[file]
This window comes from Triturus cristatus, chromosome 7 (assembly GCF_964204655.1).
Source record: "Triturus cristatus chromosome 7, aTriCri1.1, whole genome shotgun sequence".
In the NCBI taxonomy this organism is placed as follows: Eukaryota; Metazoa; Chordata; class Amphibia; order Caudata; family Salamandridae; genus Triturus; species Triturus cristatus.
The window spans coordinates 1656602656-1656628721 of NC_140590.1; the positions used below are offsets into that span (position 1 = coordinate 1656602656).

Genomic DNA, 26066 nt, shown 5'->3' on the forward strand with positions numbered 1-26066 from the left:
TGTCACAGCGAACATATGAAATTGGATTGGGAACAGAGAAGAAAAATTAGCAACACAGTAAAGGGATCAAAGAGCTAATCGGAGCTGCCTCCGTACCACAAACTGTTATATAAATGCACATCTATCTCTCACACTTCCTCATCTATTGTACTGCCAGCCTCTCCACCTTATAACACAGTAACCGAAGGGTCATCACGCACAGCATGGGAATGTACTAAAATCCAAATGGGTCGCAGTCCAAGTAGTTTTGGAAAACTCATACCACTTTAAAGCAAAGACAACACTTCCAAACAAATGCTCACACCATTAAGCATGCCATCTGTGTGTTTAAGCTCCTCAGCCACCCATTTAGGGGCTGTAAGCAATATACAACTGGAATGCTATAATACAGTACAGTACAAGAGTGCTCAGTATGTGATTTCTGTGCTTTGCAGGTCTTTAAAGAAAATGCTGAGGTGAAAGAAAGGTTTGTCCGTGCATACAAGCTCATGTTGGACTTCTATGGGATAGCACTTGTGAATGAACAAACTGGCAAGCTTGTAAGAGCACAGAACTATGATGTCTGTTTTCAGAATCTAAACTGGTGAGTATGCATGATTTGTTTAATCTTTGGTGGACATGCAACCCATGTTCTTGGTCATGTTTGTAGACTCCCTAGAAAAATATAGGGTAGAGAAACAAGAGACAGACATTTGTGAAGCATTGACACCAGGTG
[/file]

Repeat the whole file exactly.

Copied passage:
This window comes from Triturus cristatus, chromosome 7 (assembly GCF_964204655.1).
Source record: "Triturus cristatus chromosome 7, aTriCri1.1, whole genome shotgun sequence".
In the NCBI taxonomy this organism is placed as follows: Eukaryota; Metazoa; Chordata; class Amphibia; order Caudata; family Salamandridae; genus Triturus; species Triturus cristatus.
The window spans coordinates 1656602656-1656628721 of NC_140590.1; the positions used below are offsets into that span (position 1 = coordinate 1656602656).

Genomic DNA, 26066 nt, shown 5'->3' on the forward strand with positions numbered 1-26066 from the left:
TGTCACAGCGAACATATGAAATTGGATTGGGAACAGAGAAGAAAAATTAGCAACACAGTAAAGGGATCAAAGAGCTAATCGGAGCTGCCTCCGTACCACAAACTGTTATATAAATGCACATCTATCTCTCACACTTCCTCATCTATTGTACTGCCAGCCTCTCCACCTTATAACACAGTAACCGAAGGGTCATCACGCACAGCATGGGAATGTACTAAAATCCAAATGGGTCGCAGTCCAAGTAGTTTTGGAAAACTCATACCACTTTAAAGCAAAGACAACACTTCCAAACAAATGCTCACACCATTAAGCATGCCATCTGTGTGTTTAAGCTCCTCAGCCACCCATTTAGGGGCTGTAAGCAATATACAACTGGAATGCTATAATACAGTACAGTACAAGAGTGCTCAGTATGTGATTTCTGTGCTTTGCAGGTCTTTAAAGAAAATGCTGAGGTGAAAGAAAGGTTTGTCCGTGCATACAAGCTCATGTTGGACTTCTATGGGATAGCACTTGTGAATGAACAAACTGGCAAGCTTGTAAGAGCACAGAACTATGATGTCTGTTTTCAGAATCTAAACTGGTGAGTATGCATGATTTGTTTAATCTTTGGTGGACATGCAACCCATGTTCTTGGTCATGTTTGTAGACTCCCTAGAAAAATATAGGGTAGAGAAACAAGAGACAGACATTTGTGAAGCATTGACACCAGGTG